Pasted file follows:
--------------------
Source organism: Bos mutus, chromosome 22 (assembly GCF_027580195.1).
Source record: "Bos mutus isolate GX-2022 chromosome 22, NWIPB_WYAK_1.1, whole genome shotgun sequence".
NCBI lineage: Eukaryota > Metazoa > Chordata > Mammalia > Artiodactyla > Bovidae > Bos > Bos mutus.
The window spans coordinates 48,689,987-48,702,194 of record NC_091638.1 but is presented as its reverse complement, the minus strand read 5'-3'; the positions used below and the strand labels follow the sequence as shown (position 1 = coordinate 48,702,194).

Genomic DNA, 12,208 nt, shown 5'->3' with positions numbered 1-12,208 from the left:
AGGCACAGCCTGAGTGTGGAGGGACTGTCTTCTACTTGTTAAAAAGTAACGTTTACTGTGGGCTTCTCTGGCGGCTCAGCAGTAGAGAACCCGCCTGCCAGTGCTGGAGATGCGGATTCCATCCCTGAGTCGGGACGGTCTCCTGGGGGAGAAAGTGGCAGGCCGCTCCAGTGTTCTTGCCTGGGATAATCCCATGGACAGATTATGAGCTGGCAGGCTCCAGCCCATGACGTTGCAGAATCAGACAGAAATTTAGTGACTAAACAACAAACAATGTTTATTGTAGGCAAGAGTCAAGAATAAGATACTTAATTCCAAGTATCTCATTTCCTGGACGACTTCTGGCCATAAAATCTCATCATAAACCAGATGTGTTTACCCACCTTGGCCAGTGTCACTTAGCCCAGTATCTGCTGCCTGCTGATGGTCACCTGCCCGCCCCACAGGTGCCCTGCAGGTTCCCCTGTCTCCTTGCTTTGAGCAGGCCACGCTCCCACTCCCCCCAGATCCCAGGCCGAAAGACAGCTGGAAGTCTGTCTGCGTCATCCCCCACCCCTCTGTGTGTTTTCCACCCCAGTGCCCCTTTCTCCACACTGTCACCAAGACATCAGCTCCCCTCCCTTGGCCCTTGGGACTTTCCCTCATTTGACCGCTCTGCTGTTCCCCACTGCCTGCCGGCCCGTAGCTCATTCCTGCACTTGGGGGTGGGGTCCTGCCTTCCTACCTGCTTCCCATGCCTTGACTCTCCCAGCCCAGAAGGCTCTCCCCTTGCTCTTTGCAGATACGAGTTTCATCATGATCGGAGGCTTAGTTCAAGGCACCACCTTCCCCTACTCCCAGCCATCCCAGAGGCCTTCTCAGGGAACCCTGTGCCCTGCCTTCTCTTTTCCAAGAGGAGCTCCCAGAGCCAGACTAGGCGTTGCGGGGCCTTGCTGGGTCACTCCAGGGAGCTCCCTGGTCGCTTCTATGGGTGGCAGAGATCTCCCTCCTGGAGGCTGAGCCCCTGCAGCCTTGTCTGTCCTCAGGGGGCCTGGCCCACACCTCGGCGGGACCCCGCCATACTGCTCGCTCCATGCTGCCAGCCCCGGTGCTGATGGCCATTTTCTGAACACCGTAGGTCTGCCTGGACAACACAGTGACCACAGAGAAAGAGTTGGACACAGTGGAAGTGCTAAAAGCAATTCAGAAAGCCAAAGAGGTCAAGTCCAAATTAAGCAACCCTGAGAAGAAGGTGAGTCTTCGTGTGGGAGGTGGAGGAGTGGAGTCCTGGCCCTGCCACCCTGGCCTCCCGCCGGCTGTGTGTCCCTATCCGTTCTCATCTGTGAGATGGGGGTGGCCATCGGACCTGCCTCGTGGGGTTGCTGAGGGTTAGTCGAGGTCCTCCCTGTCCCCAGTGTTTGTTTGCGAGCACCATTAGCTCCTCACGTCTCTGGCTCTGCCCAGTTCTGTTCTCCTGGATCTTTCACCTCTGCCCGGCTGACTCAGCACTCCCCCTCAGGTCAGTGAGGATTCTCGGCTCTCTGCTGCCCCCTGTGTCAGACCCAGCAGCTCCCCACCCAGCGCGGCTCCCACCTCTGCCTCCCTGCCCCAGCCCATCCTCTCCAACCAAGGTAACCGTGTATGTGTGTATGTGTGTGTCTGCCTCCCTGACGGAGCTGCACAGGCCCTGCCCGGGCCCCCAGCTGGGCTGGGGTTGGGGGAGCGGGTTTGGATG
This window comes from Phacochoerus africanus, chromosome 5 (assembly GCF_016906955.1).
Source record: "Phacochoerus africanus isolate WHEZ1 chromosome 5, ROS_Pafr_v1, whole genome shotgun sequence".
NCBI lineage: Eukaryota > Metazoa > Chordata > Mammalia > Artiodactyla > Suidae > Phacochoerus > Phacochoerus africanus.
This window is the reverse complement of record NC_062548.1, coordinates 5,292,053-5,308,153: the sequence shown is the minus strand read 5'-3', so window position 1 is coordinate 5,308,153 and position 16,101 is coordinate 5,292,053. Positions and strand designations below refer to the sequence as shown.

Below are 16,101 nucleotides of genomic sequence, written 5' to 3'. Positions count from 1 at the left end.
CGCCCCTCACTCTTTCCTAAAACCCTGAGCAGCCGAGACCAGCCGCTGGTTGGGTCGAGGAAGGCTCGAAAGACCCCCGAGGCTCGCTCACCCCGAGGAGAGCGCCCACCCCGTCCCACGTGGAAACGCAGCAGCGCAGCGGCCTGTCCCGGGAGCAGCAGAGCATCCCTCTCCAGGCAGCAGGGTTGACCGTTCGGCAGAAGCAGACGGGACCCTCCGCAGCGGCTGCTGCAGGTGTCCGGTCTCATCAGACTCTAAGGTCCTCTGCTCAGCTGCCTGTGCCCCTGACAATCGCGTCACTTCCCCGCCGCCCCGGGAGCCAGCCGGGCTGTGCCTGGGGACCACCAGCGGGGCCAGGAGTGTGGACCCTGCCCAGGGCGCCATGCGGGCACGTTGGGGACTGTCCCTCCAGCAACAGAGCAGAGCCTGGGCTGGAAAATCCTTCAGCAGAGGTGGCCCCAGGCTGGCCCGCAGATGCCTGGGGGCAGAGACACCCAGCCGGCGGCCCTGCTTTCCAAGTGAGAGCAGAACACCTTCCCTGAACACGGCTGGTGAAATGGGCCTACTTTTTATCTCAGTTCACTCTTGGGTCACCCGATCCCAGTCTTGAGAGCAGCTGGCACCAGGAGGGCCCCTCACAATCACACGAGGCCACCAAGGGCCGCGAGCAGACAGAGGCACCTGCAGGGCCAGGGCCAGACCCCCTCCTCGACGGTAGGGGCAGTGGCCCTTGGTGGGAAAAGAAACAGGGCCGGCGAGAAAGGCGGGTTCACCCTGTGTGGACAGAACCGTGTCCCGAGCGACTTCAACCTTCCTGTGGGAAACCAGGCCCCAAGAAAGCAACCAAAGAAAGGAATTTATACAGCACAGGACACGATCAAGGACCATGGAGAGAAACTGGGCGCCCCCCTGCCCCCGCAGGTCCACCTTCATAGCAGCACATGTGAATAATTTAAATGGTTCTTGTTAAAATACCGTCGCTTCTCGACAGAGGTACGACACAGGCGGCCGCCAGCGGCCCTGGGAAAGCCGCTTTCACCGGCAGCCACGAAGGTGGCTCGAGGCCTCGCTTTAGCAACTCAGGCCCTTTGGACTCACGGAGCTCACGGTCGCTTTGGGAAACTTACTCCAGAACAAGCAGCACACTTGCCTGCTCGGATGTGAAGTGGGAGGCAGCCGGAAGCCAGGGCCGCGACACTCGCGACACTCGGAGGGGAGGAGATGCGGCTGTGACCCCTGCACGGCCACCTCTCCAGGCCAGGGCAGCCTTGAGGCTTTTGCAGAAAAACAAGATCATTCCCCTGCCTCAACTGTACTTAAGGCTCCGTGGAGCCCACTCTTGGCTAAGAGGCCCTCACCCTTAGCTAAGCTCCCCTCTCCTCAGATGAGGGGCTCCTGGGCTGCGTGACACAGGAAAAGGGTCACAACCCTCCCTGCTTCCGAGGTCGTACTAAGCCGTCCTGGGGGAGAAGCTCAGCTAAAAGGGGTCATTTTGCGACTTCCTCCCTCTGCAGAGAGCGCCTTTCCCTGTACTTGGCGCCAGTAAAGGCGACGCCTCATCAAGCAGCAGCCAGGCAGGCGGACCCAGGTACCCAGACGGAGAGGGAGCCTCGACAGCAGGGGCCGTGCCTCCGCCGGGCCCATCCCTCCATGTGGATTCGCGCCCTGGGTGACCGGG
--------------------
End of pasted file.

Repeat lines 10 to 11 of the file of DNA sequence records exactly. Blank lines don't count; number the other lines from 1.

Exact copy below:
This window is the reverse complement of record NC_062548.1, coordinates 5,292,053-5,308,153: the sequence shown is the minus strand read 5'-3', so window position 1 is coordinate 5,308,153 and position 16,101 is coordinate 5,292,053. Positions and strand designations below refer to the sequence as shown.

Below are 16,101 nucleotides of genomic sequence, written 5' to 3'. Positions count from 1 at the left end.